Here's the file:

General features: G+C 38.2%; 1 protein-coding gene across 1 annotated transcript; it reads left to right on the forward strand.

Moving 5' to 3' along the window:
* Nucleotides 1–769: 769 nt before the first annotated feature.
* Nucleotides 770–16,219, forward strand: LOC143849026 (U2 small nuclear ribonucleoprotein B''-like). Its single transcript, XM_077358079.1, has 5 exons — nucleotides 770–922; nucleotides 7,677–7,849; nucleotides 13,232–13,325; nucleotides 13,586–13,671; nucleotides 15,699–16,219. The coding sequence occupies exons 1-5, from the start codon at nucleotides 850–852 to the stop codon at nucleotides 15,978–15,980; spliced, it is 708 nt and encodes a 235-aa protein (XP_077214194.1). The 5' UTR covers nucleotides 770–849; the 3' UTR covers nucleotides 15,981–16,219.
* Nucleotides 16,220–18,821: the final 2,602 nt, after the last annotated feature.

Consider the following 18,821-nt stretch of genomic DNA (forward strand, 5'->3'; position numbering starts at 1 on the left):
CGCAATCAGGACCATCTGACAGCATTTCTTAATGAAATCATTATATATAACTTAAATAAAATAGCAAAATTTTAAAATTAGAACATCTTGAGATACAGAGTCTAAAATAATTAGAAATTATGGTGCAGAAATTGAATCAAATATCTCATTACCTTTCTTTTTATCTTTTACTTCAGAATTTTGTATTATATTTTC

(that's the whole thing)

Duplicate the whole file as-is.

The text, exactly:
General features: G+C 38.2%; 1 protein-coding gene across 1 annotated transcript; it reads left to right on the forward strand.

Moving 5' to 3' along the window:
* Nucleotides 1–769: 769 nt before the first annotated feature.
* Nucleotides 770–16,219, forward strand: LOC143849026 (U2 small nuclear ribonucleoprotein B''-like). Its single transcript, XM_077358079.1, has 5 exons — nucleotides 770–922; nucleotides 7,677–7,849; nucleotides 13,232–13,325; nucleotides 13,586–13,671; nucleotides 15,699–16,219. The coding sequence occupies exons 1-5, from the start codon at nucleotides 850–852 to the stop codon at nucleotides 15,978–15,980; spliced, it is 708 nt and encodes a 235-aa protein (XP_077214194.1). The 5' UTR covers nucleotides 770–849; the 3' UTR covers nucleotides 15,981–16,219.
* Nucleotides 16,220–18,821: the final 2,602 nt, after the last annotated feature.

Consider the following 18,821-nt stretch of genomic DNA (forward strand, 5'->3'; position numbering starts at 1 on the left):
CGCAATCAGGACCATCTGACAGCATTTCTTAATGAAATCATTATATATAACTTAAATAAAATAGCAAAATTTTAAAATTAGAACATCTTGAGATACAGAGTCTAAAATAATTAGAAATTATGGTGCAGAAATTGAATCAAATATCTCATTACCTTTCTTTTTATCTTTTACTTCAGAATTTTGTATTATATTTTC